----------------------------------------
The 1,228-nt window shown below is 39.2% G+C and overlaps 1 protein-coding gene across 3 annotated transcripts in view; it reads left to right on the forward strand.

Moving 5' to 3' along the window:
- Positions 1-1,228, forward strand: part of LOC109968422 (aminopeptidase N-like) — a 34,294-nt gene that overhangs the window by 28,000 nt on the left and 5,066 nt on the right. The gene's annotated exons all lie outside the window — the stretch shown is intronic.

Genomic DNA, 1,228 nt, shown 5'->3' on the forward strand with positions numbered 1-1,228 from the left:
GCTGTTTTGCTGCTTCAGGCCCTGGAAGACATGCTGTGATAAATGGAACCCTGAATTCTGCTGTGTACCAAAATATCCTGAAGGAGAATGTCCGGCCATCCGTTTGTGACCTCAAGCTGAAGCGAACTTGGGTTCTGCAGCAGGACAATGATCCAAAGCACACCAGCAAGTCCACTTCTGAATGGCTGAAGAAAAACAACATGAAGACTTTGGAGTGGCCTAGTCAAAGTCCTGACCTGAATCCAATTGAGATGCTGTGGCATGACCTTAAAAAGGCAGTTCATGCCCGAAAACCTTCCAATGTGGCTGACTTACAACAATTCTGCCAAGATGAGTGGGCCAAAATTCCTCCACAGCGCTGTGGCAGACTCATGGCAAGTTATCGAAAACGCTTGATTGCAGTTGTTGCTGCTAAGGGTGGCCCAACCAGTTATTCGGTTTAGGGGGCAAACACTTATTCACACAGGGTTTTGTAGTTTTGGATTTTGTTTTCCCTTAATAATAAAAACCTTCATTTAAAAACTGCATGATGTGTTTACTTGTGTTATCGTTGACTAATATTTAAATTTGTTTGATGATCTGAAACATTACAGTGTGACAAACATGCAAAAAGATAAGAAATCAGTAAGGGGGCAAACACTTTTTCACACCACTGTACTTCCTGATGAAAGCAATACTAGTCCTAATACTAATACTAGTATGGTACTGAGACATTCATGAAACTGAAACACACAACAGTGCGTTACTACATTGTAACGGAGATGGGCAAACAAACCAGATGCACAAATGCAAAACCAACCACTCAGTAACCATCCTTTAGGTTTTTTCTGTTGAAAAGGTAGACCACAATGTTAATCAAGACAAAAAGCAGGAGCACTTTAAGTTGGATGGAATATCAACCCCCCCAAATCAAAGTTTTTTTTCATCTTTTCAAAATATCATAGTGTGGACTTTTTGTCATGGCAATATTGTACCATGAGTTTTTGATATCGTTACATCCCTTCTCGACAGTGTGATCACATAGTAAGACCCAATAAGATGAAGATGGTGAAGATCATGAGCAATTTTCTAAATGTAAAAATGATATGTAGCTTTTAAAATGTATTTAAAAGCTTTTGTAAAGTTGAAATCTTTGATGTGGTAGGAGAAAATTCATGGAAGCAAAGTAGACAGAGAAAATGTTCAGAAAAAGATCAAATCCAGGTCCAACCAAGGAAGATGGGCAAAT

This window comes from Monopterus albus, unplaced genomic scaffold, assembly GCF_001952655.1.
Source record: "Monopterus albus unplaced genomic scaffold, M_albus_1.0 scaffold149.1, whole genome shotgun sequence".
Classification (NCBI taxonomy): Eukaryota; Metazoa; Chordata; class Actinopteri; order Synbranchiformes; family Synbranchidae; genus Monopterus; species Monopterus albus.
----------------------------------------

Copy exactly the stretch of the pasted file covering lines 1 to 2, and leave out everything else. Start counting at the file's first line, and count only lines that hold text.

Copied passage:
The 1,228-nt window shown below is 39.2% G+C and overlaps 1 protein-coding gene across 3 annotated transcripts in view; it reads left to right on the forward strand.

Moving 5' to 3' along the window: